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Am J Ther. 2007 Jul-Aug;14(4):386-402.

Metabolic syndrome: treatment of hypertensive patients.

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1
Department of Medicine, Emory University School of Medicine, Atlanta, GA, USA. zisrail@emory.edu

Abstract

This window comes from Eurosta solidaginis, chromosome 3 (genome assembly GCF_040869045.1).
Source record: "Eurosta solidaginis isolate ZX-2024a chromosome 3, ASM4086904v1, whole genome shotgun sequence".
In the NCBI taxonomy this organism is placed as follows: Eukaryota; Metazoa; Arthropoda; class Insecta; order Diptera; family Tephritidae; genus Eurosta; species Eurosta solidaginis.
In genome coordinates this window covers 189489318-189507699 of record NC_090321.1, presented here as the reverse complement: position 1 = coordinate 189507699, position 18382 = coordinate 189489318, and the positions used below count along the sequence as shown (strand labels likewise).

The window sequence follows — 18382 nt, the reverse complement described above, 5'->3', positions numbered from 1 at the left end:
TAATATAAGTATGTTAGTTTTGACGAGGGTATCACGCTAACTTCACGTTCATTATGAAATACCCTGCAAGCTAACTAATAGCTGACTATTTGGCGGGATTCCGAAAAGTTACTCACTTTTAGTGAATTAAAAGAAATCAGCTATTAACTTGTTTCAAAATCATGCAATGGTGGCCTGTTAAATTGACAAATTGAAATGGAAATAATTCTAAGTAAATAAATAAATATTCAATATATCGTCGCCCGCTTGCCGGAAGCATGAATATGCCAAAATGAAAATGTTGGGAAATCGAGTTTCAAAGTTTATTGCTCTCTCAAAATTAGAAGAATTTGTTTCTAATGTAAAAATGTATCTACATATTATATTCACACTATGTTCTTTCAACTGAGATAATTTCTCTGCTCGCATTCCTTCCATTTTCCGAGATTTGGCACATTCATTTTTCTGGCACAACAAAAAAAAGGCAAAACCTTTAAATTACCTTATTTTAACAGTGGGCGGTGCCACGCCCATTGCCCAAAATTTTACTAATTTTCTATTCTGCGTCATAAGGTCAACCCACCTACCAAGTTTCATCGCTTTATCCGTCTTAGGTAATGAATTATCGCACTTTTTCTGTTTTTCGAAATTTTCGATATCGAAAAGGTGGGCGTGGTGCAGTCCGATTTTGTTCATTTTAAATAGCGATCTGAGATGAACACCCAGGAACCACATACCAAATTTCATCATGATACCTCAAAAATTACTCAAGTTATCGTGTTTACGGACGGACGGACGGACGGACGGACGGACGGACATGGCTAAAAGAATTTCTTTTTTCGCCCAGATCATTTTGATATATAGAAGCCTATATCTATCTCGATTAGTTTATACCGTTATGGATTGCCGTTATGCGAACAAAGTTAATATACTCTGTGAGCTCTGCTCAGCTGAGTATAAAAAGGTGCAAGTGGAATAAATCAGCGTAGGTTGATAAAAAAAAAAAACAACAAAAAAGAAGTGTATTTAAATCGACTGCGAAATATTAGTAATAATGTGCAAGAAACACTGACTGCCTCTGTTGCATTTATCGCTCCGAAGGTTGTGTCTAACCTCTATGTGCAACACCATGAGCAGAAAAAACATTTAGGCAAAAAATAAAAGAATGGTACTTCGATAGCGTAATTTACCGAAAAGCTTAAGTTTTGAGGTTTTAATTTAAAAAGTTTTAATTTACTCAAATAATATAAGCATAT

Metabolic syndrome (MetSyndr), a constellation of abnormalities [obesity, glucose intolerance, insulin resistance (IR), dyslipidemia (low HDL-cholesterol, high LDL-cholesterol and triglycerides (TG)], and elevated blood pressure (BP)], increases the risk of cardiovascular (CV) disease and premature death. From 10% to 30% of the adult population in industrialized countries has MetSyndr, which effectively predicts the development of type 2 diabetes mellitus (T2D) and CV disease. Because of the complex etiology of MetSyndr, a multi-targeted, integrated therapeutic approach is required to simultaneously treat high BP, obesity, lipid disorders and T2D (if present), to fully protect CV, cerebrovascular and renal systems. If lifestyle modification (weight control, diet, exercise, smoking cessation, moderation of alcohol intake) is ineffective, pharmaco-theraphy should be added to treat simultaneously the lipid- and non-lipid CV risk factors. Patients with HTN and MetSyndr should be started on angiotensin-converting enzyme (ACE) inhibitors, unless contraindicated. The ACE inhibitors and angiotensin receptor blockers (ARBs) reduce the odds of developing new onset T2D and also decrease albuminuria. The ACE inhibitors provide cardioprotective and renoprotective benefits beyond their effect on BP; they also improve IR. The ARBs are renoprotective in addition to being cardioprotective. Long-acting calcium channel blockers are also recommended in hypertensive patients with MetSyndr; these drugs also improve IR. Thiazides (at low doses) and selected ss-blockers can be given to patients with HTN and MetSyndr. Celiprolol in combination with diuretics has a favorable effect on glucose tolerance and IR in patients with HTN and MetSyndr, and spironolactone added to ACE inhibitor or ARB therapy provides additional reno- and CV protective benefits in patients with diabetic nephropathy. Carvedilol, a ss-blocker with vasodilating properties, added to ACE inhibitor or ARB therapy, is effective in preventing worsening of microalbuminuria in patients with HTN and MetSyndr; it also improves IR and glycemic control. Most patients eventually require two or more antihypertensive drugs to reach BP goal. It is recommended that therapy in patients whose BP is more than 20/10 mm Hg above target at diagnosis be initiated with a combination of antihypertensive drugs, administered either as individual drugs or as fixed-dose formulations. Treatment with fixed-dose combinations, such as irbesartan + hydrochlorothiazide provides good BP control in more than two-thirds of hypertensive patients with MetSyndr. Lipid and BP targets are reached in a high percent of patients with HTN and CV disease treated with a combination of amlodipine + atorvastatin. In conclusion, hypertensive patients with the MetSyndr be treated aggressively for each component of the syndrome to provide CV, cerebrovascular and renal protection.

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